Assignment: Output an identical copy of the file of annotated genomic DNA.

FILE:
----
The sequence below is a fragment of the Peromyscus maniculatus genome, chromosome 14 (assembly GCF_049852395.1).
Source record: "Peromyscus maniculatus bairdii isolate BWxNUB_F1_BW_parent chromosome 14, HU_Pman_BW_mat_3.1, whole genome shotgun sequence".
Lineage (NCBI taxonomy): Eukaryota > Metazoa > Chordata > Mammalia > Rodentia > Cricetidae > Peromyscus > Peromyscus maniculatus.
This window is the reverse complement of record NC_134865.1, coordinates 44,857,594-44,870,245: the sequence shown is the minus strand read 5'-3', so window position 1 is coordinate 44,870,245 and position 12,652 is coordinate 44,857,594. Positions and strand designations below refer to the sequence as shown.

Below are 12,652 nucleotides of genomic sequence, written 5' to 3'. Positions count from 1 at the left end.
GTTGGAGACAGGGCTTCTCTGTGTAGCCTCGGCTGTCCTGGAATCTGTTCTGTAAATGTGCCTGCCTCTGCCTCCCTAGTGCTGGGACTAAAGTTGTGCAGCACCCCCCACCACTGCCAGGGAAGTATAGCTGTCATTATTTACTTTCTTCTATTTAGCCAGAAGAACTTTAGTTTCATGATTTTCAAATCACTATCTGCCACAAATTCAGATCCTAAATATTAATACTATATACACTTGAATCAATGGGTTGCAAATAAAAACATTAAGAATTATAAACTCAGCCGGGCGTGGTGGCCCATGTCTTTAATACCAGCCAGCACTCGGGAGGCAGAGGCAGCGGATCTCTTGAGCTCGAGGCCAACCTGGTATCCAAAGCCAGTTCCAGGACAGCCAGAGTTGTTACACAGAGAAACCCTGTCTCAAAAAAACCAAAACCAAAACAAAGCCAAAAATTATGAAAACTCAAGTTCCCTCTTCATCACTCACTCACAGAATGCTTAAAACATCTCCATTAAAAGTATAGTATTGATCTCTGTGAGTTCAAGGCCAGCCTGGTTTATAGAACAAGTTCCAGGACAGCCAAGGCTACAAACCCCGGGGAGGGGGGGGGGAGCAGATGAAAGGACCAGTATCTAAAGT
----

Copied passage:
The sequence below is a fragment of the Peromyscus maniculatus genome, chromosome 14 (assembly GCF_049852395.1).
Source record: "Peromyscus maniculatus bairdii isolate BWxNUB_F1_BW_parent chromosome 14, HU_Pman_BW_mat_3.1, whole genome shotgun sequence".
Lineage (NCBI taxonomy): Eukaryota > Metazoa > Chordata > Mammalia > Rodentia > Cricetidae > Peromyscus > Peromyscus maniculatus.
This window is the reverse complement of record NC_134865.1, coordinates 44,857,594-44,870,245: the sequence shown is the minus strand read 5'-3', so window position 1 is coordinate 44,870,245 and position 12,652 is coordinate 44,857,594. Positions and strand designations below refer to the sequence as shown.

Below are 12,652 nucleotides of genomic sequence, written 5' to 3'. Positions count from 1 at the left end.
GTTGGAGACAGGGCTTCTCTGTGTAGCCTCGGCTGTCCTGGAATCTGTTCTGTAAATGTGCCTGCCTCTGCCTCCCTAGTGCTGGGACTAAAGTTGTGCAGCACCCCCCACCACTGCCAGGGAAGTATAGCTGTCATTATTTACTTTCTTCTATTTAGCCAGAAGAACTTTAGTTTCATGATTTTCAAATCACTATCTGCCACAAATTCAGATCCTAAATATTAATACTATATACACTTGAATCAATGGGTTGCAAATAAAAACATTAAGAATTATAAACTCAGCCGGGCGTGGTGGCCCATGTCTTTAATACCAGCCAGCACTCGGGAGGCAGAGGCAGCGGATCTCTTGAGCTCGAGGCCAACCTGGTATCCAAAGCCAGTTCCAGGACAGCCAGAGTTGTTACACAGAGAAACCCTGTCTCAAAAAAACCAAAACCAAAACAAAGCCAAAAATTATGAAAACTCAAGTTCCCTCTTCATCACTCACTCACAGAATGCTTAAAACATCTCCATTAAAAGTATAGTATTGATCTCTGTGAGTTCAAGGCCAGCCTGGTTTATAGAACAAGTTCCAGGACAGCCAAGGCTACAAACCCCGGGGAGGGGGGGGGGAGCAGATGAAAGGACCAGTATCTAAAGT